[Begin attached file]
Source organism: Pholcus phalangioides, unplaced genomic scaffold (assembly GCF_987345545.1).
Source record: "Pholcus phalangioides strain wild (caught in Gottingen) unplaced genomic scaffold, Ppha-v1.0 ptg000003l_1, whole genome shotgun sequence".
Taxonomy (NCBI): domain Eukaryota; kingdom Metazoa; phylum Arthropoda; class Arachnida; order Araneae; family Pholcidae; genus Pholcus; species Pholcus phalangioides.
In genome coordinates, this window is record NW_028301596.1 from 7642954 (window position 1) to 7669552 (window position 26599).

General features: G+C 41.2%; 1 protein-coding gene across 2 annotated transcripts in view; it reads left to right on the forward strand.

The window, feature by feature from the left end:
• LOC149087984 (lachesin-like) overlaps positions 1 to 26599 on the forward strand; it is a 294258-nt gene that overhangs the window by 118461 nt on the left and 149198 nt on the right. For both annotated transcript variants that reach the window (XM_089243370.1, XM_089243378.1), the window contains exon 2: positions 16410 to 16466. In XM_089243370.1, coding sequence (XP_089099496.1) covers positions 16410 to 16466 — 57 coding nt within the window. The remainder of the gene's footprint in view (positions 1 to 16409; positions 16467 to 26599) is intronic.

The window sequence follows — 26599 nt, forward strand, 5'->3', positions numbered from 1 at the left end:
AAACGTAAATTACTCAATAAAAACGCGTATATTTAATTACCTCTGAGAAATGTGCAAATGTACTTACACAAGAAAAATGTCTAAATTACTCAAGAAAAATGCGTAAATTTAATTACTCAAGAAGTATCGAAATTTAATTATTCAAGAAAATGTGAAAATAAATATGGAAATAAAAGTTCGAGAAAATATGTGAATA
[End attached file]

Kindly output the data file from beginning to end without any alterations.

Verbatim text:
Source organism: Pholcus phalangioides, unplaced genomic scaffold (assembly GCF_987345545.1).
Source record: "Pholcus phalangioides strain wild (caught in Gottingen) unplaced genomic scaffold, Ppha-v1.0 ptg000003l_1, whole genome shotgun sequence".
Taxonomy (NCBI): domain Eukaryota; kingdom Metazoa; phylum Arthropoda; class Arachnida; order Araneae; family Pholcidae; genus Pholcus; species Pholcus phalangioides.
In genome coordinates, this window is record NW_028301596.1 from 7642954 (window position 1) to 7669552 (window position 26599).

General features: G+C 41.2%; 1 protein-coding gene across 2 annotated transcripts in view; it reads left to right on the forward strand.

The window, feature by feature from the left end:
• LOC149087984 (lachesin-like) overlaps positions 1 to 26599 on the forward strand; it is a 294258-nt gene that overhangs the window by 118461 nt on the left and 149198 nt on the right. For both annotated transcript variants that reach the window (XM_089243370.1, XM_089243378.1), the window contains exon 2: positions 16410 to 16466. In XM_089243370.1, coding sequence (XP_089099496.1) covers positions 16410 to 16466 — 57 coding nt within the window. The remainder of the gene's footprint in view (positions 1 to 16409; positions 16467 to 26599) is intronic.

The window sequence follows — 26599 nt, forward strand, 5'->3', positions numbered from 1 at the left end:
AAACGTAAATTACTCAATAAAAACGCGTATATTTAATTACCTCTGAGAAATGTGCAAATGTACTTACACAAGAAAAATGTCTAAATTACTCAAGAAAAATGCGTAAATTTAATTACTCAAGAAGTATCGAAATTTAATTATTCAAGAAAATGTGAAAATAAATATGGAAATAAAAGTTCGAGAAAATATGTGAATA